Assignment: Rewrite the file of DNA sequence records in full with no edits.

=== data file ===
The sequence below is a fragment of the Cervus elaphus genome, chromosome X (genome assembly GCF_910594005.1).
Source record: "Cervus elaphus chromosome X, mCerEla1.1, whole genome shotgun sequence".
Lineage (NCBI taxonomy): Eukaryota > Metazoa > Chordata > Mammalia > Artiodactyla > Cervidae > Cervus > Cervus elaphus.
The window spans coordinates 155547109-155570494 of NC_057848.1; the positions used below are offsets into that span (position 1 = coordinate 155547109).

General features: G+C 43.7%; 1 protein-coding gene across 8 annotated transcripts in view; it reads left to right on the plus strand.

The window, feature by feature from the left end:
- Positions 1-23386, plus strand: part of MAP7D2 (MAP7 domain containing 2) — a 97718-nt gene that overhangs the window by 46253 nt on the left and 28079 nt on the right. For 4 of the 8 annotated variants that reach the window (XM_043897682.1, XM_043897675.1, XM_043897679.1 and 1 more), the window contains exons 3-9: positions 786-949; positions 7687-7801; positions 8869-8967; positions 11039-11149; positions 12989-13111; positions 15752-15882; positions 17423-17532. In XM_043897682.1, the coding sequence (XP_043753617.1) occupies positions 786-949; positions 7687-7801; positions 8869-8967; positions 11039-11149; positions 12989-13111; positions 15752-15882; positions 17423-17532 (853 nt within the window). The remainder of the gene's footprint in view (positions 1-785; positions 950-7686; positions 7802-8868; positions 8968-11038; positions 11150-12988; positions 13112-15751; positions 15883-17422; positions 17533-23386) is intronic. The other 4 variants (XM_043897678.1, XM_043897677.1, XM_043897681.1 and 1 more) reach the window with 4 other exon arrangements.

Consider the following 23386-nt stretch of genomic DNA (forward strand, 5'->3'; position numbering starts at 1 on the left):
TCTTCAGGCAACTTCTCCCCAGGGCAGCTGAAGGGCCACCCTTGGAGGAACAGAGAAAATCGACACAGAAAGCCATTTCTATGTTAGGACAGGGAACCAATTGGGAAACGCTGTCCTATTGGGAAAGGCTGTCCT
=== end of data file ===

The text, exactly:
The sequence below is a fragment of the Cervus elaphus genome, chromosome X (genome assembly GCF_910594005.1).
Source record: "Cervus elaphus chromosome X, mCerEla1.1, whole genome shotgun sequence".
Lineage (NCBI taxonomy): Eukaryota > Metazoa > Chordata > Mammalia > Artiodactyla > Cervidae > Cervus > Cervus elaphus.
The window spans coordinates 155547109-155570494 of NC_057848.1; the positions used below are offsets into that span (position 1 = coordinate 155547109).

General features: G+C 43.7%; 1 protein-coding gene across 8 annotated transcripts in view; it reads left to right on the plus strand.

The window, feature by feature from the left end:
- Positions 1-23386, plus strand: part of MAP7D2 (MAP7 domain containing 2) — a 97718-nt gene that overhangs the window by 46253 nt on the left and 28079 nt on the right. For 4 of the 8 annotated variants that reach the window (XM_043897682.1, XM_043897675.1, XM_043897679.1 and 1 more), the window contains exons 3-9: positions 786-949; positions 7687-7801; positions 8869-8967; positions 11039-11149; positions 12989-13111; positions 15752-15882; positions 17423-17532. In XM_043897682.1, the coding sequence (XP_043753617.1) occupies positions 786-949; positions 7687-7801; positions 8869-8967; positions 11039-11149; positions 12989-13111; positions 15752-15882; positions 17423-17532 (853 nt within the window). The remainder of the gene's footprint in view (positions 1-785; positions 950-7686; positions 7802-8868; positions 8968-11038; positions 11150-12988; positions 13112-15751; positions 15883-17422; positions 17533-23386) is intronic. The other 4 variants (XM_043897678.1, XM_043897677.1, XM_043897681.1 and 1 more) reach the window with 4 other exon arrangements.

Consider the following 23386-nt stretch of genomic DNA (forward strand, 5'->3'; position numbering starts at 1 on the left):
TCTTCAGGCAACTTCTCCCCAGGGCAGCTGAAGGGCCACCCTTGGAGGAACAGAGAAAATCGACACAGAAAGCCATTTCTATGTTAGGACAGGGAACCAATTGGGAAACGCTGTCCTATTGGGAAAGGCTGTCCT